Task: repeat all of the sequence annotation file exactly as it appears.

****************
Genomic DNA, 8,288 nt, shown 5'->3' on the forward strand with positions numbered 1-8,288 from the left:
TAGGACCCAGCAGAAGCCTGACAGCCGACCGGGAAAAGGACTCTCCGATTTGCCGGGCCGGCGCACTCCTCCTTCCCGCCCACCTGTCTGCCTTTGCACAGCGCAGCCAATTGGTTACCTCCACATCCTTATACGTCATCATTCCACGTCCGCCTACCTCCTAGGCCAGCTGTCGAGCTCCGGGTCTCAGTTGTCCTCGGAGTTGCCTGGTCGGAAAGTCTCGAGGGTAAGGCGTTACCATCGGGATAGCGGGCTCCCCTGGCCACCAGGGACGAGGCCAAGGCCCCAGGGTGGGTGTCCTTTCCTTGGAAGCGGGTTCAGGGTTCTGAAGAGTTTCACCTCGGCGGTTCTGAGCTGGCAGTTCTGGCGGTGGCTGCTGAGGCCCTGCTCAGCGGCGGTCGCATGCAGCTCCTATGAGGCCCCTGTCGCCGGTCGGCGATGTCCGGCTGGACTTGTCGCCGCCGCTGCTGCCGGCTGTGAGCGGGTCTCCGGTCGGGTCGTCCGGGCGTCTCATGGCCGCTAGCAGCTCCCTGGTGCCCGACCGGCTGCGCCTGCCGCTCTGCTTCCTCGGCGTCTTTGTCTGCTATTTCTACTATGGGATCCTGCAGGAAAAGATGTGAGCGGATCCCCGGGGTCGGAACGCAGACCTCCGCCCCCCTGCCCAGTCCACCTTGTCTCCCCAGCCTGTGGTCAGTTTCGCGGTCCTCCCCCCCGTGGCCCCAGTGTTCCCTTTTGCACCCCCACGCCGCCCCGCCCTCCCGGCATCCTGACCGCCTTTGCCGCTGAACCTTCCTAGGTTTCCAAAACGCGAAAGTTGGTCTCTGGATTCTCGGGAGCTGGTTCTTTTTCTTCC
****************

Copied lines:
Genomic DNA, 8,288 nt, shown 5'->3' on the forward strand with positions numbered 1-8,288 from the left:
TAGGACCCAGCAGAAGCCTGACAGCCGACCGGGAAAAGGACTCTCCGATTTGCCGGGCCGGCGCACTCCTCCTTCCCGCCCACCTGTCTGCCTTTGCACAGCGCAGCCAATTGGTTACCTCCACATCCTTATACGTCATCATTCCACGTCCGCCTACCTCCTAGGCCAGCTGTCGAGCTCCGGGTCTCAGTTGTCCTCGGAGTTGCCTGGTCGGAAAGTCTCGAGGGTAAGGCGTTACCATCGGGATAGCGGGCTCCCCTGGCCACCAGGGACGAGGCCAAGGCCCCAGGGTGGGTGTCCTTTCCTTGGAAGCGGGTTCAGGGTTCTGAAGAGTTTCACCTCGGCGGTTCTGAGCTGGCAGTTCTGGCGGTGGCTGCTGAGGCCCTGCTCAGCGGCGGTCGCATGCAGCTCCTATGAGGCCCCTGTCGCCGGTCGGCGATGTCCGGCTGGACTTGTCGCCGCCGCTGCTGCCGGCTGTGAGCGGGTCTCCGGTCGGGTCGTCCGGGCGTCTCATGGCCGCTAGCAGCTCCCTGGTGCCCGACCGGCTGCGCCTGCCGCTCTGCTTCCTCGGCGTCTTTGTCTGCTATTTCTACTATGGGATCCTGCAGGAAAAGATGTGAGCGGATCCCCGGGGTCGGAACGCAGACCTCCGCCCCCCTGCCCAGTCCACCTTGTCTCCCCAGCCTGTGGTCAGTTTCGCGGTCCTCCCCCCCGTGGCCCCAGTGTTCCCTTTTGCACCCCCACGCCGCCCCGCCCTCCCGGCATCCTGACCGCCTTTGCCGCTGAACCTTCCTAGGTTTCCAAAACGCGAAAGTTGGTCTCTGGATTCTCGGGAGCTGGTTCTTTTTCTTCC